Distilled water is about as pure as it gets. Water that has been distilled contains virtually no impurities and minerals. When water is this pure, it has many practical, everyday uses. This is what we’ll be investigating, common uses for distilled water.
Though, before delving into the myriad of uses for distilled water, a bit of background information won’t go amiss. Let’s start by a gaining a better understanding of distilled water and how it’s made.
In the natural water cycle, water evaporates to become water vapor (a gas). As it rises into the atmosphere, where the air is cooler, the vapor condenses to form clouds. Clouds are essentially a collection of small water drops in a cluster. As the clouds collect more water, they become heavier. At some point, the water in the clouds becomes too heavy and it falls back to earth as rain. This is continuous cycle that has been going on since the dawn of time.
A water distiller mimics this natural process in a controlled environment. Water is heated using electricity, creating steam which is a gas. The steam rises and is sent to a condenser which cools the water, turning it back into a liquid. This is collected as distilled water.
When the water evaporates, the impurities and minerals are left behind. Any matter that does not evaporate at the same temperature as water (approx. 212°F) will not evaporate with the water. This means the evaporated water is almost 100% pure. Only small, almost untraceable amounts of other elements might be present in the water after distillation. For all intents and purposes, distilled water is generally considered to be 100% pure.
Distilled Water vs Purified Water
Water purifiers use filtration media to remove impurities, usually leaving the minerals in the water. Water distillers remove impurities, bacteria, viruses, and minerals. Some water purifiers may remove certain minerals, even add others. Advanced water filter, usually reverse osmosis filtration systems, may also remove bacteria and viruses.
Distilled water is generally considered the purest type of water.
Can you Drink Distilled Water?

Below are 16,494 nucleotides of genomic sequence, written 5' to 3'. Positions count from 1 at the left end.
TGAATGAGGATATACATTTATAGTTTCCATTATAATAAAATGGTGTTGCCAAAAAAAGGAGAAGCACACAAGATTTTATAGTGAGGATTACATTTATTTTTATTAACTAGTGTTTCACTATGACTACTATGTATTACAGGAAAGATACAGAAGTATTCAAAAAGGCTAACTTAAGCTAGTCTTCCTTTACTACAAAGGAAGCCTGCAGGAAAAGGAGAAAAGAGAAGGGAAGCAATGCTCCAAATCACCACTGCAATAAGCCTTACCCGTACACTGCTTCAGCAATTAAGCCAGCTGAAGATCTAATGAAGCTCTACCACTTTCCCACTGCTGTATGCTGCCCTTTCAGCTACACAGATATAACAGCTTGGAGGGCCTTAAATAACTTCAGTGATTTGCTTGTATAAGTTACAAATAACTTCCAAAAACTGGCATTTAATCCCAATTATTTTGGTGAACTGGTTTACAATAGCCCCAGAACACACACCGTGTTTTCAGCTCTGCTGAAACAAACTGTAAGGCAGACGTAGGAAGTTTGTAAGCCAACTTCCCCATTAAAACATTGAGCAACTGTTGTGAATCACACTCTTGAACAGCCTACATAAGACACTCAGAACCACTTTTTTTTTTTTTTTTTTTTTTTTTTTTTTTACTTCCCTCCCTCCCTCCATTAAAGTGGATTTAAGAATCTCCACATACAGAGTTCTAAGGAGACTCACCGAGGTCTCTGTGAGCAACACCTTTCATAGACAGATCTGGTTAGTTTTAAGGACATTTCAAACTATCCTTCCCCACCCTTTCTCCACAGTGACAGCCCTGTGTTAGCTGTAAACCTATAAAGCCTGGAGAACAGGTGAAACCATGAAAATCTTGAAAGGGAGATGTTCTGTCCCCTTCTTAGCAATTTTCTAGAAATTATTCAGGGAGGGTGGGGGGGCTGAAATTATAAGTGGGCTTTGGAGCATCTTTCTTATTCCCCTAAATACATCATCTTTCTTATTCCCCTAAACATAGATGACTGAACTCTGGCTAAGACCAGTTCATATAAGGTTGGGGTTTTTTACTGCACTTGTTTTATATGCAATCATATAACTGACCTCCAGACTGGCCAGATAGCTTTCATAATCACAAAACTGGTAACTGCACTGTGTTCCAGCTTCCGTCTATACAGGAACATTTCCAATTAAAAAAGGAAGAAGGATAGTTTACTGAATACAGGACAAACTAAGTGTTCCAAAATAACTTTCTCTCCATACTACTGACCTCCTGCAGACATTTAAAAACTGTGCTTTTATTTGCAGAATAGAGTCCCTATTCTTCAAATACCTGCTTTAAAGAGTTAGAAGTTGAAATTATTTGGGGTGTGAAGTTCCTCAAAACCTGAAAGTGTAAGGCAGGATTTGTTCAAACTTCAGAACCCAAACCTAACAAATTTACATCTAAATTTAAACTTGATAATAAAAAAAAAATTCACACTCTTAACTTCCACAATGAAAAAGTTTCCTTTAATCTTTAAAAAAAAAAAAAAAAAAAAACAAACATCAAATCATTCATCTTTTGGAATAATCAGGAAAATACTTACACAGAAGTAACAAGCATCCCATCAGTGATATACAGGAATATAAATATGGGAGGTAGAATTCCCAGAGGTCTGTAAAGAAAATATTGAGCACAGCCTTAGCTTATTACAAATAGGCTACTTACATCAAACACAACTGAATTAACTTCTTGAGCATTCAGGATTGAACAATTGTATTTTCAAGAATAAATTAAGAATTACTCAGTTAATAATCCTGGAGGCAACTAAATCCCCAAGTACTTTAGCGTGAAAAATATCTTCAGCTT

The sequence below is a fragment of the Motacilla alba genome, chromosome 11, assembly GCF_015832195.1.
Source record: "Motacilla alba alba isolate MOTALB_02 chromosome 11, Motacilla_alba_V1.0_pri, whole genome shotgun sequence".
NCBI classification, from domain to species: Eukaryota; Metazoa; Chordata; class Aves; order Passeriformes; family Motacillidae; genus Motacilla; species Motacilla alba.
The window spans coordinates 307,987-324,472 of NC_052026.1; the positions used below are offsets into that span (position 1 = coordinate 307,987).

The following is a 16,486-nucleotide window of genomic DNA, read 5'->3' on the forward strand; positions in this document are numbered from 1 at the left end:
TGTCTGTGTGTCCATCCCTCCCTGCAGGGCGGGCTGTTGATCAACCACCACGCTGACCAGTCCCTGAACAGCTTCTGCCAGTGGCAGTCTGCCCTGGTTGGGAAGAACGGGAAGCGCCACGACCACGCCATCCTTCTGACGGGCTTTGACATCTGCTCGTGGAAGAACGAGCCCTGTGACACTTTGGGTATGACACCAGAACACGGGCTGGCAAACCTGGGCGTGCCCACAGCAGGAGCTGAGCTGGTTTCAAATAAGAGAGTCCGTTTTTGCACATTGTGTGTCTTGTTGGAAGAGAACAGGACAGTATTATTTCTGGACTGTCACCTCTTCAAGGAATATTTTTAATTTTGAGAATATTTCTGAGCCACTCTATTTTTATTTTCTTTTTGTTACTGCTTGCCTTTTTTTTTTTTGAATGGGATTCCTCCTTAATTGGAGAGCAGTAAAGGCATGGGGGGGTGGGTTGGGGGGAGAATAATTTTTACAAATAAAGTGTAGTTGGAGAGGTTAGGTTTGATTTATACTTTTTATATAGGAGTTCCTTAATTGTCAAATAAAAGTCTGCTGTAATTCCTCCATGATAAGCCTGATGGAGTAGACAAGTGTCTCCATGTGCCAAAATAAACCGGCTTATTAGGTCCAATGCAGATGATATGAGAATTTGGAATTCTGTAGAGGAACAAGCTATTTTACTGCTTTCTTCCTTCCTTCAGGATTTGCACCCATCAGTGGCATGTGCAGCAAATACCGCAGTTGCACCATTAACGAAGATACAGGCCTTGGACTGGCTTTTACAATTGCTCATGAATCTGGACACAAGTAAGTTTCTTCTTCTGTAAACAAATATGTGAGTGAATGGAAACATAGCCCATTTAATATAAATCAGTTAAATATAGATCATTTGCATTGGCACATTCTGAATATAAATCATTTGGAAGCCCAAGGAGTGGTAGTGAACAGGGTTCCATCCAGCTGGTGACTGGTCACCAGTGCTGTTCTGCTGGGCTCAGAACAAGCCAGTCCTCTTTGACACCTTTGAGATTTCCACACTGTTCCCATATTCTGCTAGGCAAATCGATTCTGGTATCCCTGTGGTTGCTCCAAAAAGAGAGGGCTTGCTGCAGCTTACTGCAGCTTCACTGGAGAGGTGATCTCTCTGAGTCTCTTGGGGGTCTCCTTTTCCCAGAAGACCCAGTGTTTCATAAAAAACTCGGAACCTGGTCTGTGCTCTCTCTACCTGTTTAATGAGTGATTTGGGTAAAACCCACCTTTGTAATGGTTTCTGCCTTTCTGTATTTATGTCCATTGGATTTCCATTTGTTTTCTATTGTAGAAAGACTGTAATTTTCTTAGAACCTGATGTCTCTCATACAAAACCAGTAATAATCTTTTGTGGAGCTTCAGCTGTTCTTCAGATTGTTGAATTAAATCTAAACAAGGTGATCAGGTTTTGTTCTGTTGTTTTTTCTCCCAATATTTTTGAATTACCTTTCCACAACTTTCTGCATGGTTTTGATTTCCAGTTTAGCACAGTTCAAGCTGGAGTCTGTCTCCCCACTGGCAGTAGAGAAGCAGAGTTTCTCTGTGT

Some believe that drinking distilled water is healthier than regular water. This is certainly true if your water supply contains harmful impurities, heavy metals, bacteria, or pathogens. Distilled water is completely sterile, meaning it is free of any harmful living organisms.
Because distilled water is so pure, it is almost tasteless and may seem bland in comparison to tap or bottled water. Because all the minerals have been removed, distilled water does not provide the healthy minerals that our bodies need, like calcium. It may even draw small amounts of these minerals from our teeth or blood to maintain a chemical balance .
Generally, people who have a healthy diet will not experience a mineral deficiency from drinking distilled water. We get all the minerals we need from the food we eat. People who are prone to mineral deficiencies should take supplements to ensure that they remain healthy.
Distilled water is, therefore, perfectly safe to drink and will not affect your health in any way. Albeit not the tastiest water you can get.
Apart from drinking, there many everyday uses for distilled water in our homes, science labs, hospitals, and auto shops.
10 Everyday Uses for Distilled Water
You will probably be fascinated to discover how useful distilled water is. Here are 10 common uses for distilled water. Some may be of great use to you in your home.
More Obscure Uses for Distilled Water
You may already be aware of some of the uses for distilled water that I’ve mentioned. Here are a few that I bet you’ve never thought of:
The Best way to Make Distilled Water at Home
You can buy bottled distilled water, but it can be a bit expensive and not always that easy to find. If you intend using distilled water regularly or in large volumes, buying a quality water distiller could be your best option.
There are quite a few water distillers commercially available. Some can be expensive but are really great machines. High-end water distillers are usually made from stainless steel to ensure that your distilled water remains contaminant-free.
Generally, these are countertop devices that you plug into an electrical socket. Larger, commercial units are available, but most home users prefer the ease and practicality of a countertop water distiller.
A home water distiller is really easy to use. You fill the reservoir with water, switch it on and let the machine do its work. The water will be heated until it boils, and then condensed. The process can take some time, depending on how much water you are distilling and how effective your distiller is.
If you intend buying a water distiller for your home, do your homework. A high-quality product may cost more, but these will usually last longer and might be more efficient. Even if you have a limited budget, you can find a decent distiller that is more affordable.
Buying a cheap water distiller will take a bit more research as you don’t want to buy cheap junk. That’s just an outright waste of money. Get some advice and read trusted water distiller reviews to get a good idea of what your options are before making a decision.
Water distillers are not that complicated, they all do pretty much the same job, so you won’t get inferior distilled water if you buy a cheap water distiller. The issue is really about quality – how long the machine will last. A more efficient water distiller will end up being cheaper to use in the long-run as they will use less electricity. Some machines may also be more effective, distilling a larger amount of water in a shorter time.